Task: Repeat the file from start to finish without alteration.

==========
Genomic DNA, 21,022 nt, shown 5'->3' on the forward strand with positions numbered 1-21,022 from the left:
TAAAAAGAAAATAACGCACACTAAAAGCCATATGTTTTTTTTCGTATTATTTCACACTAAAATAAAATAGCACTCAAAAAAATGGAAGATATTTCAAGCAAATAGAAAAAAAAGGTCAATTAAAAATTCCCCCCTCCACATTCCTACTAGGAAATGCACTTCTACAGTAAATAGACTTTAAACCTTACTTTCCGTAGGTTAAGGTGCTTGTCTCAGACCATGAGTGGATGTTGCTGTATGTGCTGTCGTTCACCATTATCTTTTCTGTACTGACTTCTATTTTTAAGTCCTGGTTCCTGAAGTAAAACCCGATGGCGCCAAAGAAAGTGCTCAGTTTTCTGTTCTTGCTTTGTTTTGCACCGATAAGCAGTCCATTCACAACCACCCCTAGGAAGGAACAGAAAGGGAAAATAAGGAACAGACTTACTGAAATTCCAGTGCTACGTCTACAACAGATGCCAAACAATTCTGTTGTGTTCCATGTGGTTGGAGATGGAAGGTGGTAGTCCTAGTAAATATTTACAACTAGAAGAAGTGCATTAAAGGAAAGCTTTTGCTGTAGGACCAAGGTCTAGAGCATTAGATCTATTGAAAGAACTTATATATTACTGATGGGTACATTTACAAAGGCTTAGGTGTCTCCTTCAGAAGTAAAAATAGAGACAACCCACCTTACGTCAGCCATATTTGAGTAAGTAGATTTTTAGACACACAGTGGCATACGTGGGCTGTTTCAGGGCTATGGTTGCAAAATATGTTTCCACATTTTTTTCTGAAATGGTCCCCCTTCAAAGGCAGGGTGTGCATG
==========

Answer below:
Genomic DNA, 21,022 nt, shown 5'->3' on the forward strand with positions numbered 1-21,022 from the left:
TAAAAAGAAAATAACGCACACTAAAAGCCATATGTTTTTTTTCGTATTATTTCACACTAAAATAAAATAGCACTCAAAAAAATGGAAGATATTTCAAGCAAATAGAAAAAAAAGGTCAATTAAAAATTCCCCCCTCCACATTCCTACTAGGAAATGCACTTCTACAGTAAATAGACTTTAAACCTTACTTTCCGTAGGTTAAGGTGCTTGTCTCAGACCATGAGTGGATGTTGCTGTATGTGCTGTCGTTCACCATTATCTTTTCTGTACTGACTTCTATTTTTAAGTCCTGGTTCCTGAAGTAAAACCCGATGGCGCCAAAGAAAGTGCTCAGTTTTCTGTTCTTGCTTTGTTTTGCACCGATAAGCAGTCCATTCACAACCACCCCTAGGAAGGAACAGAAAGGGAAAATAAGGAACAGACTTACTGAAATTCCAGTGCTACGTCTACAACAGATGCCAAACAATTCTGTTGTGTTCCATGTGGTTGGAGATGGAAGGTGGTAGTCCTAGTAAATATTTACAACTAGAAGAAGTGCATTAAAGGAAAGCTTTTGCTGTAGGACCAAGGTCTAGAGCATTAGATCTATTGAAAGAACTTATATATTACTGATGGGTACATTTACAAAGGCTTAGGTGTCTCCTTCAGAAGTAAAAATAGAGACAACCCACCTTACGTCAGCCATATTTGAGTAAGTAGATTTTTAGACACACAGTGGCATACGTGGGCTGTTTCAGGGCTATGGTTGCAAAATATGTTTCCACATTTTTTTCTGAAATGGTCCCCCTTCAAAGGCAGGGTGTGCATG